As March comes to a close, I thought it was fitting to pay homage to those women that have served as a constant inspiration for me. You’ll notice I make the distinction of “modern women.” By that I mean women 40 years old and younger who’ve impacted me on a daily basis. There are plenty of women from history who’ve inspired (and continue to inspire) me throughout my daily life. I keep the teachings and principles of various ancestors and Queen Mothers with me always. However, I don’t think enough credit is given to those women born in the mid-late ’80s, those on the earlier end of the “Millennial” spectrum.
With that being said, I want to give thanks and shine a light on some women in the entertainment industry who challenge and confront the world’s most pertinent topics — all while maintaining the dedication to their crafts. For the last week of Women’s History Month, I’ll be sharing a few of the women dearest to me.
Note: This list is in no particular order and is by no means exhaustive. Please share some of the late-20th and early 21st-century women who have inspired you!
It wasn’t even a question that Ms. Seales would be on my list. I’ve loved her spirit and fearlessness since her earliest days on the first predominantly black family sitcom on Nickelodeon, “My Brother and Me.” As Dionne Wilburn, she gave Alfie and Goo the business on a regular basis, all while being the steadfast friend of Melanie, Alfie and Dee-Dee‘s older sister.
As a graduate of both SUNY Purchase and Columbia University, she’s one of the most outspoken intellectual minds in the entertainment industry, which at times devalues the merits of education. With her master’s degree in African American studies, she’s vocal about her desire to educate the masses on the almost innumerable tribulations of being black (and particularly a black woman) in the United States. Her perspective as a highly educated black woman allows her to share her views on various topics concerning children of the African Diaspora (herself being a direct descendant from Grenada).
Ms. Seales hasn’t been without her detractors. On a daily basis naysayers and (at times willfully) misinformed critics of her educated opinions and insights come into her DMs and comments. She handles this with class and dignity, but she is by no means afraid of a fight. She defends herself voraciously, in the meantime still educating the masses (no matter if they accept her lessons or wish to remain staunch in their ignorance). She takes everyone to task, from the keyboard warriors who come to her disrespectfully and without forethought, to media outlets who use sensationalized (and factually inaccurate) headlines to belittle her vision and most times well-founded opinions. But she also holds herself accountable, not afraid to admit she’s wrong, willing to re-educate herself and modify her perspective should the occasion call for it.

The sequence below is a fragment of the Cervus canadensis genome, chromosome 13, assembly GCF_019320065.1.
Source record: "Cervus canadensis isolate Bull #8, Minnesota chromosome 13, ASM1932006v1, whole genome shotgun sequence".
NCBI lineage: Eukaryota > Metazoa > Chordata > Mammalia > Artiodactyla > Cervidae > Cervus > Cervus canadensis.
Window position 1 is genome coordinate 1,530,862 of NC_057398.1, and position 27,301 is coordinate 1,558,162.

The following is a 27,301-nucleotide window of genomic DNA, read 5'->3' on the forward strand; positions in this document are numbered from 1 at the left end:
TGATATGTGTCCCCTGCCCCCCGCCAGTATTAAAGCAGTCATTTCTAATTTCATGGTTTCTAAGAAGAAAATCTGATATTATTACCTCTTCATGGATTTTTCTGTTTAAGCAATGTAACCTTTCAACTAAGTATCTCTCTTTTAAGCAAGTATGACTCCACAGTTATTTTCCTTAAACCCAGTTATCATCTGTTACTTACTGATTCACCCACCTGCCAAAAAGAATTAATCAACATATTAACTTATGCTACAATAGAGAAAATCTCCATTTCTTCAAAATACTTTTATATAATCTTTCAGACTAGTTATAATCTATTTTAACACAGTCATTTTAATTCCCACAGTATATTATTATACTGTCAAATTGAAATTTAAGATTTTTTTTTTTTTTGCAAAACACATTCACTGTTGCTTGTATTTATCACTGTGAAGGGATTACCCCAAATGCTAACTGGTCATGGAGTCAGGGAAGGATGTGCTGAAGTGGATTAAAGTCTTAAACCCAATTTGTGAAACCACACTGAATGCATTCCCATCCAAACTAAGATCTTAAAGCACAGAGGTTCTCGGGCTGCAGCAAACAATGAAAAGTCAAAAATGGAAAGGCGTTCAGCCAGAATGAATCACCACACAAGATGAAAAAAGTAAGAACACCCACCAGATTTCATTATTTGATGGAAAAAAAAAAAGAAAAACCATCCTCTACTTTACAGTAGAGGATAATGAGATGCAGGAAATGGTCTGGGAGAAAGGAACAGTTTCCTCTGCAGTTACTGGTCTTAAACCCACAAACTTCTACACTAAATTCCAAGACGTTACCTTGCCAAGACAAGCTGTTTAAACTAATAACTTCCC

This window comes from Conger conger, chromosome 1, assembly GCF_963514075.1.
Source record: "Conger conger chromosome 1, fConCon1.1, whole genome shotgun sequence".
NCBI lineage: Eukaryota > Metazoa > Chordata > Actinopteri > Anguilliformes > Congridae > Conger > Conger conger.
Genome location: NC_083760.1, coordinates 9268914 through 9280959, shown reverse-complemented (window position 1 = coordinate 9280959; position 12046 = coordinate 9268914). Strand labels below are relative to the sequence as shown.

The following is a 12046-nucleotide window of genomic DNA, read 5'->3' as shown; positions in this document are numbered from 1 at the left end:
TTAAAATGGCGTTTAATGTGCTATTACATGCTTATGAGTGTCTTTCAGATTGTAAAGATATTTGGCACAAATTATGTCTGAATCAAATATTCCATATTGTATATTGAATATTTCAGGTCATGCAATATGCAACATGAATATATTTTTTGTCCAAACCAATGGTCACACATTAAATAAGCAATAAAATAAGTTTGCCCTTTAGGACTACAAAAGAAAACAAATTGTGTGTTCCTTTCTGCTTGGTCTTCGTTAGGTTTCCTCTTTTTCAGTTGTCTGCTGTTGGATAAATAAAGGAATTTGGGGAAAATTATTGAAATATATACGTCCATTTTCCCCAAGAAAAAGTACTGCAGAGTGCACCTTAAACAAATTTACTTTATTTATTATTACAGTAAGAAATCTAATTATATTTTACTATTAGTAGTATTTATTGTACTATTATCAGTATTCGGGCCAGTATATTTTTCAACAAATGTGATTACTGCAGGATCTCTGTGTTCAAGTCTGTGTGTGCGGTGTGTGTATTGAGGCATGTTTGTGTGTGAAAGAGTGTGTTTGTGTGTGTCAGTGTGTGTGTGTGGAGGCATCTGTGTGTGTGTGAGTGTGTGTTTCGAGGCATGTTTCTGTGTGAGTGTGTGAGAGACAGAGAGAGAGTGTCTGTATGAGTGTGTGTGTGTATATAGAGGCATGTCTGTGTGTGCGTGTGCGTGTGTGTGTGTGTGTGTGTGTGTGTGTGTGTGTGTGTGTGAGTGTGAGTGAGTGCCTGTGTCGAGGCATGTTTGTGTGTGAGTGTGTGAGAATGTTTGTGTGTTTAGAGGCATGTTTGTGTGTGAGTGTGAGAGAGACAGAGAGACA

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SWIPE👈🏽for🎥🚨New Episode Alert🚨 Small Doses: Side Effects of Red Pill Podcast – This week, I visit Van Lathan’s (TMZ) The Red Pill podcast along with Robert Littal of BlackSportsOnline.com to address the false headline he created about me and spread thru his online platform, and to discuss the bigger conversation around women challenging/calling out men exhibiting toxic masculinity and the continuance of doubt. LISTEN at @applepodcasts @spotify & More! #smalldosesshow #liarsalwaysexposethemselves #iknowyallaintthinkiwasgonnaletthisclownlive #NGMFU #pettyforthepeople
With her “Smart, Funny & Black” tour, Ms. Seales has successfully brought her brand of comedy as well as her immense education to audiences all over the US. As both a game show and history lesson, she’s taken the term “edutainment” to its fullest reaches, providing her audiences with an experience they’ll never forget.
Comedian actress, VJ, rapper, academic … revolutionary. Amanda Seales is one of my biggest modern inspirations and sheroes.
You can catch her on her HBO special “I Be Knowin’,” as well as series “Insecure.” You can also listen in to her weekly podcast, “Small Doses,” for more of her insights and discourse with a broad range of guests. Follow her on her “Smart, Funny & Black Lituation” Tour.
This is actually a point of pride for me. Not for anything I’ve done, but for how far this woman has come since we first got a chance to speak! It was a few days after the release of her first album, “The Idea of Beautiful.” The North Carolina native gifted us the chance to speak to her. In our chat, she revealed her goals dreams for the future:
Since then, she’s accomplished these goals and so much more. When her latest album. “Laila’s Wisdom,” was nominated for Best Rap Album at the 2018 Grammy Awards, I couldn’t have been more proud. I felt my heart swell with just how much she’s grow and accomplished in six short years. Not only was hers the only rap album from a female to be nominated that year, it marked a significant maturity in her work. Rapsody has always had an impeccable sense of lyricism and musical timing. However, she’s stepped unflinchingly into her activism. Has used her words to shed light on the strengths and frailties of womanhood, of the power and pride of femininity without tailoring her sound for a male gaze.
When artists with names like Kendrick, Dre and 9th Wonder all praising her undeniable talent and powerful presence, it’s no wonder she continues to influence and inspire women from North Carolina to North London.
Rapsody is undoubtedly a powerhouse. Her style is just clean. But its her desire to uplift blackness and particularly black women that is such an inspiration. She’s been highlighting the achievements and legacy of so many of our Queen ancestors, fearlessly shedding light on the beauty and elegance of blackness.
An undeniable icon, Rapsody has made a profound impact on my life.